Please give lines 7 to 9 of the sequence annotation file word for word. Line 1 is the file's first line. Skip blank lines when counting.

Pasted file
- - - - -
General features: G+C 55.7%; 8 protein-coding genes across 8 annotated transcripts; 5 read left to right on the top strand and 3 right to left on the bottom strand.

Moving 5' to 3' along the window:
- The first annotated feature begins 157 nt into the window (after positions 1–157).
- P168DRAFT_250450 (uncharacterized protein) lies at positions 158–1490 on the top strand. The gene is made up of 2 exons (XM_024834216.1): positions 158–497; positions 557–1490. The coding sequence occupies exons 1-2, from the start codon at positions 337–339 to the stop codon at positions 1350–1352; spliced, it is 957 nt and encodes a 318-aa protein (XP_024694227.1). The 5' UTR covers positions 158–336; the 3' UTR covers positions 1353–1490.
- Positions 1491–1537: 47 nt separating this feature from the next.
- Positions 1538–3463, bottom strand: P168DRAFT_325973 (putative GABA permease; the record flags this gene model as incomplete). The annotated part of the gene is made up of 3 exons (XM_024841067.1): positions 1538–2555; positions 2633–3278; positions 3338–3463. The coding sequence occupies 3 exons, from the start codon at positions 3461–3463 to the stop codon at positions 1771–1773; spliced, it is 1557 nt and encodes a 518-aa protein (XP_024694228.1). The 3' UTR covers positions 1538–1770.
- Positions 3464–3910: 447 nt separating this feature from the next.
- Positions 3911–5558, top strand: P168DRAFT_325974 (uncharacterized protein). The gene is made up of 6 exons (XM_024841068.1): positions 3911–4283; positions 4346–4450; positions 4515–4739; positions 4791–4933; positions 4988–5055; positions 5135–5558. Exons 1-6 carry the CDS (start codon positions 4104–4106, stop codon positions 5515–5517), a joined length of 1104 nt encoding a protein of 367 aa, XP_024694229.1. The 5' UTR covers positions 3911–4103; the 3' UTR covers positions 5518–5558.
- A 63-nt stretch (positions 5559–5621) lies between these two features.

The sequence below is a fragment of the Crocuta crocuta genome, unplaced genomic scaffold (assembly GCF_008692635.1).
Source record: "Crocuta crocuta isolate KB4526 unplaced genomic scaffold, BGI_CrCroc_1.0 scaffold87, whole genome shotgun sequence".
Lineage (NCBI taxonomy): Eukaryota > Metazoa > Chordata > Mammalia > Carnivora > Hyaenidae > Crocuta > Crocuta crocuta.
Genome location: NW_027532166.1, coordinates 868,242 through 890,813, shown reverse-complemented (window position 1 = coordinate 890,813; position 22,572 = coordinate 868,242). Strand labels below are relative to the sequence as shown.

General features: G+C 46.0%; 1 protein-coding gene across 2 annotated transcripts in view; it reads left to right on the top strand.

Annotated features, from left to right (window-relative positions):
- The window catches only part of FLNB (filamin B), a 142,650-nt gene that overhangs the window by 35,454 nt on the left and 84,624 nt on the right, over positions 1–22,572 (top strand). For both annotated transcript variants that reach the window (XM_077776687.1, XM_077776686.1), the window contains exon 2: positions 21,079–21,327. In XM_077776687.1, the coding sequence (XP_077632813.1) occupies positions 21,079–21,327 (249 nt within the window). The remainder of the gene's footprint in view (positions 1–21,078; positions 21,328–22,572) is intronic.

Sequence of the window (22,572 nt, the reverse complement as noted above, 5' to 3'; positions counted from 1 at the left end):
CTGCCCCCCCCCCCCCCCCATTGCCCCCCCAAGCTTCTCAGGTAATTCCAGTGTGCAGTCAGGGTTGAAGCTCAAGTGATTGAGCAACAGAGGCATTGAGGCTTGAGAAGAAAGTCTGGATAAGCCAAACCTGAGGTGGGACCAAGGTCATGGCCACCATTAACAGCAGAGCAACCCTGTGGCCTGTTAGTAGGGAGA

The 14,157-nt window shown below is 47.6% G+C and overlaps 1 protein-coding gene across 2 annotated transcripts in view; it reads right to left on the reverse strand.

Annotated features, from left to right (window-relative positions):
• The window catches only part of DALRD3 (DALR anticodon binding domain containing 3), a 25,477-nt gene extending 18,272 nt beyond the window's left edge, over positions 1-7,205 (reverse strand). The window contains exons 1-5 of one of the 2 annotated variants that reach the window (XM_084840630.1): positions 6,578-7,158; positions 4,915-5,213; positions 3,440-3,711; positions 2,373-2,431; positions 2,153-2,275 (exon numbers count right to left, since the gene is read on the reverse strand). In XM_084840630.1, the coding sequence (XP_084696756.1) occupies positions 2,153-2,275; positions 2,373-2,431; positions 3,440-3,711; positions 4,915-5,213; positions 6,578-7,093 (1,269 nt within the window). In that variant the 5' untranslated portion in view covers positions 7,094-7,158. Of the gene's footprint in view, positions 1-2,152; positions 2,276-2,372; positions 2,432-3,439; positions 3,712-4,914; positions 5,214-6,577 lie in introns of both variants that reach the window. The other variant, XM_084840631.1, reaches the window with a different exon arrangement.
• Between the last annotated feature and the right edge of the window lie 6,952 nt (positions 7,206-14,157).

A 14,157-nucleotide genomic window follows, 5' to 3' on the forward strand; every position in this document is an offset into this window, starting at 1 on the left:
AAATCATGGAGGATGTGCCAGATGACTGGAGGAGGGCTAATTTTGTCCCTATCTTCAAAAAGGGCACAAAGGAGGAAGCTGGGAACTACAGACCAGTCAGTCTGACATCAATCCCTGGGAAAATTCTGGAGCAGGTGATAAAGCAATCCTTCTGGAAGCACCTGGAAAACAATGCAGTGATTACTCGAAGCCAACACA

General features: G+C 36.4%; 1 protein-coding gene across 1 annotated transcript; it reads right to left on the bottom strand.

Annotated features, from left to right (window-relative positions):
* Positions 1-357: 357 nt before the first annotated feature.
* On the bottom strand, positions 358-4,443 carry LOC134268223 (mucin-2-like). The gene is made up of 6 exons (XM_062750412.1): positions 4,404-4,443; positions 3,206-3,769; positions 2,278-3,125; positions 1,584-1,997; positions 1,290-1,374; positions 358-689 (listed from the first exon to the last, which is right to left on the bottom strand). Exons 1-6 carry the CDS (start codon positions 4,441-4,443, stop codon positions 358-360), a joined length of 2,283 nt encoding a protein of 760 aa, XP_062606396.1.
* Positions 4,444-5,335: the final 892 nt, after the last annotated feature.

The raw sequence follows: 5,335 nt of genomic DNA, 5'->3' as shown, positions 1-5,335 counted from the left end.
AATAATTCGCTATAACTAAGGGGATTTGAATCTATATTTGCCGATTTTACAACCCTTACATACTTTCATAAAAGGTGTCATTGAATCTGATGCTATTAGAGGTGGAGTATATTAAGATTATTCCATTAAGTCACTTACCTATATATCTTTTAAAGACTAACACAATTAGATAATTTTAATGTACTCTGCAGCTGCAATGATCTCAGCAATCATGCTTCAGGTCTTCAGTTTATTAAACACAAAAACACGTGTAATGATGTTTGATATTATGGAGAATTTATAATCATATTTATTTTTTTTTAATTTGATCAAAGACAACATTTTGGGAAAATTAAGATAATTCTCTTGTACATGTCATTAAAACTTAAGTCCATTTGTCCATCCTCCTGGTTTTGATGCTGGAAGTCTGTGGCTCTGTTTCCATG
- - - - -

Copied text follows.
- Positions 3464–3910: 447 nt separating this feature from the next.
- Positions 3911–5558, top strand: P168DRAFT_325974 (uncharacterized protein). The gene is made up of 6 exons (XM_024841068.1): positions 3911–4283; positions 4346–4450; positions 4515–4739; positions 4791–4933; positions 4988–5055; positions 5135–5558. Exons 1-6 carry the CDS (start codon positions 4104–4106, stop codon positions 5515–5517), a joined length of 1104 nt encoding a protein of 367 aa, XP_024694229.1. The 5' UTR covers positions 3911–4103; the 3' UTR covers positions 5518–5558.
- A 63-nt stretch (positions 5559–5621) lies between these two features.